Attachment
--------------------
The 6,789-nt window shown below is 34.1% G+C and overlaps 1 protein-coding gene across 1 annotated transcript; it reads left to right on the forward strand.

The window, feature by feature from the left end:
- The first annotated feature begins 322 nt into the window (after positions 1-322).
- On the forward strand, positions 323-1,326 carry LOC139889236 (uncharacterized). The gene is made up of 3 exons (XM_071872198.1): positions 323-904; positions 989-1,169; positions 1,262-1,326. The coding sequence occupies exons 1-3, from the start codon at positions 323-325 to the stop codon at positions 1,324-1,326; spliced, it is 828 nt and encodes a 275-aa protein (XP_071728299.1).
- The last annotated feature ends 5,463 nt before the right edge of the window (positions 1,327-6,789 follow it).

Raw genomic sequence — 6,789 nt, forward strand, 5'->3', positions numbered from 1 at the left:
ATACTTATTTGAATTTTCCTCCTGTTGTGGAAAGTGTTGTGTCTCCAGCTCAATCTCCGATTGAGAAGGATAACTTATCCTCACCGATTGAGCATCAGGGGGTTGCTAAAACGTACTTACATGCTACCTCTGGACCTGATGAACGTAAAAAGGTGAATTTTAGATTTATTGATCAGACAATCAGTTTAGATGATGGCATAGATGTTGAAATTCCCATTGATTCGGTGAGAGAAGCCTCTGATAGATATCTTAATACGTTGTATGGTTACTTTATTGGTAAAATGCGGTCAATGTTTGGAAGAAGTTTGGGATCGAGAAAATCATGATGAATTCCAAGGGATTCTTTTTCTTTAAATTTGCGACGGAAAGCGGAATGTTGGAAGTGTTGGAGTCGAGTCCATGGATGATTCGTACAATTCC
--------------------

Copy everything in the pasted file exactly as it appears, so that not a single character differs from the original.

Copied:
The 6,789-nt window shown below is 34.1% G+C and overlaps 1 protein-coding gene across 1 annotated transcript; it reads left to right on the forward strand.

The window, feature by feature from the left end:
- The first annotated feature begins 322 nt into the window (after positions 1-322).
- On the forward strand, positions 323-1,326 carry LOC139889236 (uncharacterized). The gene is made up of 3 exons (XM_071872198.1): positions 323-904; positions 989-1,169; positions 1,262-1,326. The coding sequence occupies exons 1-3, from the start codon at positions 323-325 to the stop codon at positions 1,324-1,326; spliced, it is 828 nt and encodes a 275-aa protein (XP_071728299.1).
- The last annotated feature ends 5,463 nt before the right edge of the window (positions 1,327-6,789 follow it).

Raw genomic sequence — 6,789 nt, forward strand, 5'->3', positions numbered from 1 at the left:
ATACTTATTTGAATTTTCCTCCTGTTGTGGAAAGTGTTGTGTCTCCAGCTCAATCTCCGATTGAGAAGGATAACTTATCCTCACCGATTGAGCATCAGGGGGTTGCTAAAACGTACTTACATGCTACCTCTGGACCTGATGAACGTAAAAAGGTGAATTTTAGATTTATTGATCAGACAATCAGTTTAGATGATGGCATAGATGTTGAAATTCCCATTGATTCGGTGAGAGAAGCCTCTGATAGATATCTTAATACGTTGTATGGTTACTTTATTGGTAAAATGCGGTCAATGTTTGGAAGAAGTTTGGGATCGAGAAAATCATGATGAATTCCAAGGGATTCTTTTTCTTTAAATTTGCGACGGAAAGCGGAATGTTGGAAGTGTTGGAGTCGAGTCCATGGATGATTCGTACAATTCC